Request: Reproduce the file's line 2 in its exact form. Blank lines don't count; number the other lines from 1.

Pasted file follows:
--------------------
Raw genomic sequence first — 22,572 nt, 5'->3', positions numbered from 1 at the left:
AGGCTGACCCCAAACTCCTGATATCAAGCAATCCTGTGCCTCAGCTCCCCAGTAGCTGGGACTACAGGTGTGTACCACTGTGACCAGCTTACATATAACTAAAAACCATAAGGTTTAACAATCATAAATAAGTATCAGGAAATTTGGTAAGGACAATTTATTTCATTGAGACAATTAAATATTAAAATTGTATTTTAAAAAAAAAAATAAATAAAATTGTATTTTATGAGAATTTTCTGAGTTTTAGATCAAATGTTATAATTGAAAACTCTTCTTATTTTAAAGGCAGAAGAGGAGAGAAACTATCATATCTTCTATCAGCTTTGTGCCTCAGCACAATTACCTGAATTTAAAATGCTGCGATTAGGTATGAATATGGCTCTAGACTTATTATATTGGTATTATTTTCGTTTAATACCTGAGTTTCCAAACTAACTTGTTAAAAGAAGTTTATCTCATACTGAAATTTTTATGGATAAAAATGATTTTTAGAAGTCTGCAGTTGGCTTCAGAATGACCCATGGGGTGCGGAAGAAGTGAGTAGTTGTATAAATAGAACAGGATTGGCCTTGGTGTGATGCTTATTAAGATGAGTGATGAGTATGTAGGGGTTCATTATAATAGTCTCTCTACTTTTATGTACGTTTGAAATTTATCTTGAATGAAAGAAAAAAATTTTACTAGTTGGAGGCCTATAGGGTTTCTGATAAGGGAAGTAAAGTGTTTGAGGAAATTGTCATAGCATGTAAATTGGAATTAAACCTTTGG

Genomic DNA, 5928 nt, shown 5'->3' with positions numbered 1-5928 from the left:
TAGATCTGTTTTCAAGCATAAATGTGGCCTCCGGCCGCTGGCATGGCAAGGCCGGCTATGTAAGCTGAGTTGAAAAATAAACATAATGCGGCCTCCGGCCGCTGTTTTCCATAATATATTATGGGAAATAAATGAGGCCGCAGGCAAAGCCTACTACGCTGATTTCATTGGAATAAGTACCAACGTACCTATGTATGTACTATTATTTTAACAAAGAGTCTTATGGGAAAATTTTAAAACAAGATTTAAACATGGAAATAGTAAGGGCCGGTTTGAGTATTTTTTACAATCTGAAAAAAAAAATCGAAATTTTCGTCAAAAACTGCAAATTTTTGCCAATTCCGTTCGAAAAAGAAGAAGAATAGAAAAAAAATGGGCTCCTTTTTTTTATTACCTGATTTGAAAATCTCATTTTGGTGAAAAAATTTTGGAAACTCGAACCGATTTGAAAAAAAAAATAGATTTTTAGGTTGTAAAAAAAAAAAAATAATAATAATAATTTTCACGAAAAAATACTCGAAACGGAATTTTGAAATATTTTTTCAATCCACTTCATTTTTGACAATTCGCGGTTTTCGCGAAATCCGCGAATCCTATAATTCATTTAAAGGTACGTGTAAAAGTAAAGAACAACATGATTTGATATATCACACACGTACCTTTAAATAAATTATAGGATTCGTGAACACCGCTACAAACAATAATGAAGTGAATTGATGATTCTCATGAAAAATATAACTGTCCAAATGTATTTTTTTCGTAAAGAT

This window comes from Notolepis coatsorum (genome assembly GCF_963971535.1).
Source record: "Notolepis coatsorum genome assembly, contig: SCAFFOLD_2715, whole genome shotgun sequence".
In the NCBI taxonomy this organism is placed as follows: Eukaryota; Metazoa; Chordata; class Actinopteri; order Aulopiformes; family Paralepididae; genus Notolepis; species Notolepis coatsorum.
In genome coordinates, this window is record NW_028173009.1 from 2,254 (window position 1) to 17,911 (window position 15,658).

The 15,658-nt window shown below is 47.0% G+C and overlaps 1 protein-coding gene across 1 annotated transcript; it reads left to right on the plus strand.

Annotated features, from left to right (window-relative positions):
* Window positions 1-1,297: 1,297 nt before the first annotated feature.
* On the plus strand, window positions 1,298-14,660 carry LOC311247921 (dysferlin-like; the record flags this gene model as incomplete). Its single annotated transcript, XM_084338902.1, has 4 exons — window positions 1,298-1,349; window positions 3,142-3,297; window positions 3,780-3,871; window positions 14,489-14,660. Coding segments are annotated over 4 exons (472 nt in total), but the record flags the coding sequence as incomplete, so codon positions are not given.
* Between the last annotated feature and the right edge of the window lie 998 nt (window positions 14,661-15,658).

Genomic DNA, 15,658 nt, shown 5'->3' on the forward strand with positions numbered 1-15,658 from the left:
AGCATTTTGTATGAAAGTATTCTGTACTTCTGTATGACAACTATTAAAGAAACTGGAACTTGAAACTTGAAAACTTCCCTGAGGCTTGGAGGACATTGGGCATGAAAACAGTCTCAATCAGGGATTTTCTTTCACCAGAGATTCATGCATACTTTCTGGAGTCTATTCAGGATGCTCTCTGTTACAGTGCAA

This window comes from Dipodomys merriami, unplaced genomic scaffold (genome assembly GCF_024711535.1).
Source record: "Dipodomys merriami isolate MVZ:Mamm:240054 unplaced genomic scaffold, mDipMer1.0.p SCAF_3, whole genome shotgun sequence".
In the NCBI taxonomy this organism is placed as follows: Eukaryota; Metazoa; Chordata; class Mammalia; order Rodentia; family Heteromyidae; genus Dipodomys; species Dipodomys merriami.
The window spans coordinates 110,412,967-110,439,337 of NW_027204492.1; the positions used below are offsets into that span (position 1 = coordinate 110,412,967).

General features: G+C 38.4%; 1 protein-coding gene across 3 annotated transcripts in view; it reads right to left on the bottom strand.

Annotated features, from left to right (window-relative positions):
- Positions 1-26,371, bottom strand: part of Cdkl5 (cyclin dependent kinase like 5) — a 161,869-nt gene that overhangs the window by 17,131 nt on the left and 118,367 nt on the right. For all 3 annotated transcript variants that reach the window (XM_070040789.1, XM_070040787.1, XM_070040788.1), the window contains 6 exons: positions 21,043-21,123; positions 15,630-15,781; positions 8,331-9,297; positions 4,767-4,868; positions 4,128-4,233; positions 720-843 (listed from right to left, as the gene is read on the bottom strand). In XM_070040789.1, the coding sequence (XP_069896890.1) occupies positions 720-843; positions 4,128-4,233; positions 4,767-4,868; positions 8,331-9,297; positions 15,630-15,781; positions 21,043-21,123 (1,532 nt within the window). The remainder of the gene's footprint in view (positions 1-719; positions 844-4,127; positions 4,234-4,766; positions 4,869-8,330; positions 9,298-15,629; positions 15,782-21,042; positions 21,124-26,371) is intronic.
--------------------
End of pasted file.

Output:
AGGCTGACCCCAAACTCCTGATATCAAGCAATCCTGTGCCTCAGCTCCCCAGTAGCTGGGACTACAGGTGTGTACCACTGTGACCAGCTTACATATAACTAAAAACCATAAGGTTTAACAATCATAAATAAGTATCAGGAAATTTGGTAAGGACAATTTATTTCATTGAGACAATTAAATATTAAAATTGTATTTTAAAAAAAAAAATAAATAAAATTGTATTTTATGAGAATTTTCTGAGTTTTAGATCAAATGTTATAATTGAAAACTCTTCTTATTTTAAAGGCAGAAGAGGAGAGAAACTATCATATCTTCTATCAGCTTTGTGCCTCAGCACAATTACCTGAATTTAAAATGCTGCGATTAGGTATGAATATGGCTCTAGACTTATTATATTGGTATTATTTTCGTTTAATACCTGAGTTTCCAAACTAACTTGTTAAAAGAAGTTTATCTCATACTGAAATTTTTATGGATAAAAATGATTTTTAGAAGTCTGCAGTTGGCTTCAGAATGACCCATGGGGTGCGGAAGAAGTGAGTAGTTGTATAAATAGAACAGGATTGGCCTTGGTGTGATGCTTATTAAGATGAGTGATGAGTATGTAGGGGTTCATTATAATAGTCTCTCTACTTTTATGTACGTTTGAAATTTATCTTGAATGAAAGAAAAAAATTTTACTAGTTGGAGGCCTATAGGGTTTCTGATAAGGGAAGTAAAGTGTTTGAGGAAATTGTCATAGCATGTAAATTGGAATTAAACCTTTGG